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Junior Johnson

Full Name:
Robert Glenn "Junior" Johnson jr
28th June 1931
Ingle Hollow, North Carolina
20th December 2019 (Aged 88)
Charlotte, North Carolina
Most recent race (in database):

Junior Johnson was a NASCAR legend both as driver and as a car owner. He won 50 top-division races behind the wheel (plus one as a relief driver) but was even more successful when entering others.

Background and early career

He was one of the last links to NASCAR’s origins in the moonshine whisky era of the late-1940s – honing his skills while outrunning the law. That period included a spell in jail before Johnson turned to stock car racing. He made his NASCAR debut in the 1953 Southern 500 at Darlington – crashing an Oldsmobile that day.

His Cadillac qualified on pole position at LeHi a year later and he was a championship regular during 1955 driving a B&L Motors Oldsmobile. That campaign included his first five victories as Johnson finished sixth in the standings.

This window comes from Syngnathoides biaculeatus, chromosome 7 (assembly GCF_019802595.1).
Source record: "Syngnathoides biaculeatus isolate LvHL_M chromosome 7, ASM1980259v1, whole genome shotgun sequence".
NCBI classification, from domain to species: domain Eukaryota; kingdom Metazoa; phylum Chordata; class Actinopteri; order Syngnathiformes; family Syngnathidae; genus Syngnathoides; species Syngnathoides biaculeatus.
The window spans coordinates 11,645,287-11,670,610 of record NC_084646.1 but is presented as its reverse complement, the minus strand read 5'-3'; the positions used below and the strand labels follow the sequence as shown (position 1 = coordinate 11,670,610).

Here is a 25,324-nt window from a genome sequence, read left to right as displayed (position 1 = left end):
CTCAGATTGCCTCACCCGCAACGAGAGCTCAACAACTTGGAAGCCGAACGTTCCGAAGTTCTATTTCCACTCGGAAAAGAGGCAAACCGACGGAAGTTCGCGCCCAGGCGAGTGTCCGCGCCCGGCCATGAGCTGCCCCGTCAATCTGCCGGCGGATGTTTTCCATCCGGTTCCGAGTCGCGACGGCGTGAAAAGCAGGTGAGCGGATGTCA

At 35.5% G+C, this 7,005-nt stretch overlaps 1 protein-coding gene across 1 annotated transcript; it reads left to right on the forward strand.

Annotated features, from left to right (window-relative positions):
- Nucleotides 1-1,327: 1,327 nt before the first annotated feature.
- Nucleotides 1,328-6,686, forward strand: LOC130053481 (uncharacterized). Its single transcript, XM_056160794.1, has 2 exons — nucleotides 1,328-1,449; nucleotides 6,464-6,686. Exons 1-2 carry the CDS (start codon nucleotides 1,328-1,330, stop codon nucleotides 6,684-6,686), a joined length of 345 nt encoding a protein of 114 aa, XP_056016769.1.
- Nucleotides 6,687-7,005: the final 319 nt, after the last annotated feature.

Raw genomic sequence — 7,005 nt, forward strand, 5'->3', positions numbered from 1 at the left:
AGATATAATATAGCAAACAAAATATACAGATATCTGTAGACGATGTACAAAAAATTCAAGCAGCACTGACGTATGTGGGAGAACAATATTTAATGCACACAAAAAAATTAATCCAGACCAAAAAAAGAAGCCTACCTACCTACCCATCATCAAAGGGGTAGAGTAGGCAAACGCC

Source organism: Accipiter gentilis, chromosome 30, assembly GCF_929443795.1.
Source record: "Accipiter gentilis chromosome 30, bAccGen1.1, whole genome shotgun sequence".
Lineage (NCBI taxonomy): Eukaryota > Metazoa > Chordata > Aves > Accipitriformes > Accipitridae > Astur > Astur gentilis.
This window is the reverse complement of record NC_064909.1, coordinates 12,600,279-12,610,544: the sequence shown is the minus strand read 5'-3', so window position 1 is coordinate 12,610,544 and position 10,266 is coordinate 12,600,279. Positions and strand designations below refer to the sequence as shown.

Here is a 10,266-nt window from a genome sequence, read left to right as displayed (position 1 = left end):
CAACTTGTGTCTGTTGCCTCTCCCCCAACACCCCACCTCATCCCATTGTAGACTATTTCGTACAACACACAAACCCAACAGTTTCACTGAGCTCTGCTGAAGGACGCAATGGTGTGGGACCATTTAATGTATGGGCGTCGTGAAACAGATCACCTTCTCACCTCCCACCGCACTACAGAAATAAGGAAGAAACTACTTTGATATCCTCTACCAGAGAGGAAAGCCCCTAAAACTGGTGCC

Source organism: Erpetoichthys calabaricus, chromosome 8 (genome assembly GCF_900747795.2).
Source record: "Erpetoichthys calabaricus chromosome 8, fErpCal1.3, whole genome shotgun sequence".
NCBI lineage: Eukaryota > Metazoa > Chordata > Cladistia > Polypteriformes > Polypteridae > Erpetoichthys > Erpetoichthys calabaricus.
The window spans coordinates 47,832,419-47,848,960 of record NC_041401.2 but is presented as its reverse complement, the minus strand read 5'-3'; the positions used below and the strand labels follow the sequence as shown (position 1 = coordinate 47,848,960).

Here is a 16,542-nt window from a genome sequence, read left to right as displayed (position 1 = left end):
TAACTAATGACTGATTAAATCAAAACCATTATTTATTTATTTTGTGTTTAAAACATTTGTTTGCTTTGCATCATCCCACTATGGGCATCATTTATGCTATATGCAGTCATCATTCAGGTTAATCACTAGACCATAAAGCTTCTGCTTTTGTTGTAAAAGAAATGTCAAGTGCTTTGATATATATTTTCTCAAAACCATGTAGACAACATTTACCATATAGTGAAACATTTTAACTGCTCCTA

NASCAR success

Two barren seasons followed before Johnson drove Paul Spaulding’s Ford Fairlane in 1958 – winning six times included three mid-season races in a row. A winning driver for eight seasons in succession – he counted Jason Masoni, Rex Lovette (for whom he finished sixth in the 1961 championship), Cotton Owens, Ray Fox and Banjo Matthews among his team owners. His 1960 campaign in Masoni’s Daytona Kennel Club Chevrolet Impala included victory in the Daytona 500 after Bobby Johns spun with eight laps to go. Johnson entered his own Ford Galaxie in 1965 and it proved to be his most prolific season in terms of race wins (13).

Championship winning team owner

He retired from driving during 1966 to concentrate on running his team. Junior Johnson & Associates continued to enter cars until he retired in 1995. His cars won 132 times and Johnson was the power behind Cale Yarborough’s three championships in a row from 1976 to 1978. Darrell Waltrip also won three titles for Johnson (1981, 1982 and 1985).

Tough as nails, Johnson would not cede to a rival on the track either as a driver or entrant. He was often outspoken and controversial and was unafraid to cross swords with NASCAR officials.